Results

This Chapter contains the results obtained from the genetic programming runs. The raw data obtained from the runs comprised the generational information for 500 runs for each of the selection strategies. The data recording the state changes of the simulation were also accumulated for those controllers that managed to balance the pole for the 1,000 seconds.

Based on the collected data, the simulation results allow for an analysis of the successful controllers with regard to their performance, i.e., those mentioned in section 3.2.9.

The analysis of selection techniques was based on a comparison of their respective performance in on-line learning, off-line learning and the rate of learning.

A number of limitations have been identified that may have had an effect on results that follow and the repetition of this experiment. These limitations may be divided into two areas of concern: simulation errors; and time constraints.

Computer simulation errors can be the result of poor logic (within the domain of the programmer’s control), or may result from the mathematical accuracy (the rounding error) of the chosen programming language. While logic errors can be avoided by desk checking the algorithm (by hand), rounding error can result in simulation noise that makes the reproduction of identical results unlikely. Efforts were made in the programming of this simulation to minimise the effect of this noise by converting fractional values to base data types; however, the simulation formula itself is intensely reliant upon floating point arithmetic with some extremely small values.

As an example of the effect this type of rounding error can produce, in validating the accuracy of the simulation used in this experiment, known values were tested against the simulation. The known values where those given by Geva and Sitte [9].

The controller that was given has the form:

F =
Fmax sgn[ 0.02
*x* + 0.06*v* + 0.94*Ø* + 0.33*w*].

The
results reported from this controller stated that the value of RMS
*x*
after 1,000 seconds should be 0.21m. The RMS amplitude of *x* that
resulted from the same controller applied to the simulation used in this
experiment for 1,000 seconds was 0.20086m.

As the purpose of this experiment was to measure the performance of selection strategies, any noise resulting from the simulation would have been consistent for each of these strategies. Thus, any comparison would have been based on a uniform problem environment. Readers should keep this in mind if comparing the results found from their own research should their programming environment be inconsistent with that used in this experiment. For this reason, the source code for the experiment has been supplied at Appendix V to this thesis should the reader wish to reproduce the conditions of this experiment.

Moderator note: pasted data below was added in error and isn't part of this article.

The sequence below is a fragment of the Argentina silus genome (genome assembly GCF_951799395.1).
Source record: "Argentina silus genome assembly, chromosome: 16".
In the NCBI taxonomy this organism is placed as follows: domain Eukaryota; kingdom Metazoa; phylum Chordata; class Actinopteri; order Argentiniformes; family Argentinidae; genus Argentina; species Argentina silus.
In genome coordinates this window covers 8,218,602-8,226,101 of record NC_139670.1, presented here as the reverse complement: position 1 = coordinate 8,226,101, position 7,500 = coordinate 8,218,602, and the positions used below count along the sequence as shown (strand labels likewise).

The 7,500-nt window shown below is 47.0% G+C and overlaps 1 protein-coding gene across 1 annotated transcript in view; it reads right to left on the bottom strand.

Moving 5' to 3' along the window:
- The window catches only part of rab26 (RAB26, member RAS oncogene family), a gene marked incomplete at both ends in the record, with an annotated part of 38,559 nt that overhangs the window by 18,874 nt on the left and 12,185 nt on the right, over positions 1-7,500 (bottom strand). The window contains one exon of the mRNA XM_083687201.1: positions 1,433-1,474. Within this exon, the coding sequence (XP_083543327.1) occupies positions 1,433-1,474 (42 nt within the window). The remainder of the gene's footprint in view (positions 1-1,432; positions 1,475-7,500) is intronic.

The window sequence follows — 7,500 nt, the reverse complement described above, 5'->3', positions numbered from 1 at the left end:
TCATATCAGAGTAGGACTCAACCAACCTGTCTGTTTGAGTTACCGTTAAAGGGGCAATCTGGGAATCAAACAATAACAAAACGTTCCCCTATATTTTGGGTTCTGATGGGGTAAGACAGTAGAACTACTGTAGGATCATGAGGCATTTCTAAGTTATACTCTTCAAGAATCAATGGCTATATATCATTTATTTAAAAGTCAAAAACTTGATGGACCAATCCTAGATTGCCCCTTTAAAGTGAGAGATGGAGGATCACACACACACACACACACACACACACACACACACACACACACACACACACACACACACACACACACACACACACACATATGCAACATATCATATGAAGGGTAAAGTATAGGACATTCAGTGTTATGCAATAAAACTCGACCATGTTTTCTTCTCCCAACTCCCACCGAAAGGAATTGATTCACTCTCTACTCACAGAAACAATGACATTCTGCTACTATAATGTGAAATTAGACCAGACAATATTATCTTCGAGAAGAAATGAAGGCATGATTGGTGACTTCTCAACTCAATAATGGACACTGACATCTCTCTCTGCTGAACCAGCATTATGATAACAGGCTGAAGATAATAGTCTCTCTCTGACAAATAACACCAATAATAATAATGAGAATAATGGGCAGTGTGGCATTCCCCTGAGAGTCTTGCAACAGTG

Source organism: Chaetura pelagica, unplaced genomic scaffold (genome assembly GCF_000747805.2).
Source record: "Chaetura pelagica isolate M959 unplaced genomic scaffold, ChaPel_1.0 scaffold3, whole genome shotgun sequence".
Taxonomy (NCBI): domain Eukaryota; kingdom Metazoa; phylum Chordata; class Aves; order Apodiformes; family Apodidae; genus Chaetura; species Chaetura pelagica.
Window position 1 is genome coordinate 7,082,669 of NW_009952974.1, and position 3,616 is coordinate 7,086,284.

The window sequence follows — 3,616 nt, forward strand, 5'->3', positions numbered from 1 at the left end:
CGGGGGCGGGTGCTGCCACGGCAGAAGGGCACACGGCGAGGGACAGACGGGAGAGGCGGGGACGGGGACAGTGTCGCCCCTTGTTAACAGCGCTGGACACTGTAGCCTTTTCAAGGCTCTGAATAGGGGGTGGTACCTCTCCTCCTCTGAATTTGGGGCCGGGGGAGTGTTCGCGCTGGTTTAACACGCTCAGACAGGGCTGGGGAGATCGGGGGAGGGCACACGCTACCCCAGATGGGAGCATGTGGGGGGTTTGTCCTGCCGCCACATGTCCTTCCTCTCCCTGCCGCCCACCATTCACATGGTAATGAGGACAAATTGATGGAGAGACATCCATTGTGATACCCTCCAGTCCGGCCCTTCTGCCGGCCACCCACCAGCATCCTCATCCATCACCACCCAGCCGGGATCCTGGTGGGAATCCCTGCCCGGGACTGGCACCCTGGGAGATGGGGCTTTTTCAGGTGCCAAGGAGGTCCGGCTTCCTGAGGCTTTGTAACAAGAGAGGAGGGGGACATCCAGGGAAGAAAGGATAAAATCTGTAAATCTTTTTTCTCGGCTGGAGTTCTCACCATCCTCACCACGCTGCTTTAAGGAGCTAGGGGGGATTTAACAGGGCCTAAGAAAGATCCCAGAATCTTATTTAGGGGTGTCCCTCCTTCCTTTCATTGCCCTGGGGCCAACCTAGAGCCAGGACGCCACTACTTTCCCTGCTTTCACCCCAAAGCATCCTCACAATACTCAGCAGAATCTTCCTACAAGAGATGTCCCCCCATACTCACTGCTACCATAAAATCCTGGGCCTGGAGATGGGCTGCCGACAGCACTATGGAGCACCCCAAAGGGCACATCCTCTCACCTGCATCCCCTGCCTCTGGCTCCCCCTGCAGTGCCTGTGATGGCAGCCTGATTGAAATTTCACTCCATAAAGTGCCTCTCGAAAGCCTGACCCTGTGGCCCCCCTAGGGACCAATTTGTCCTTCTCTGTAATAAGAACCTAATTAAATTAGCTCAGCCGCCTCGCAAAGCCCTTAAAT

The other limitation, that of time constraint, affects the quantity of data collected for analysis. Unfortunately, this analysis is based on a relatively small sample size, with respect to both the complexity of the problem and the effect of the initial random population on the final output of the genetic program. Although the experimental runs were made on a Sun/SparcStation 4 and those runs could be made concurrently, computational resources were limited. Particularly in light of the duration of each run and the intensive processor requirements of both genetic programming and the cart-pole simulation. These factors made the accumulation of further samples impractical.

**4.3
Performance of Controllers**

This section is concerned with identifying the extent to which the controllers produced through this experiment satisfy the performance specifications (where applicable) outlined in section 3.2.9. The following sections display the performance of the best controllers found by each selection method.

*Table
6: The Best Controller found by Roulette Wheel Selection*

Evolved Controller | (+
Ø, (% (+ w , (% (+ x, (% v , (+ Ø,
1.922))), 1.922)), 7.230)) |

Minimised | Ø
+ (w ( x + v/(Ø + 1.922 )) / 1.922) /
7.23 |

Raw Fitness | 50,009 |

Occurred In Run | 401 |

Occurred In Generation | 42 |

*Table
7: The Best Controller found by Tournament Selection*

Evolved Controller | (+w,
(+ (+ (+ x, (* 9.905, (* 2.171, Ø))), (* w, 2.171)),
Ø)) |

Minimised | x
+ 22.503755Ø + 3.171w |

Raw Fitness | 50,009 |

Occurred In Run | 395 |

Occurred In Generation | 22 |

*Table
8: The Best Controller found by Expected Value Model Selection*

Evolved Controller | (+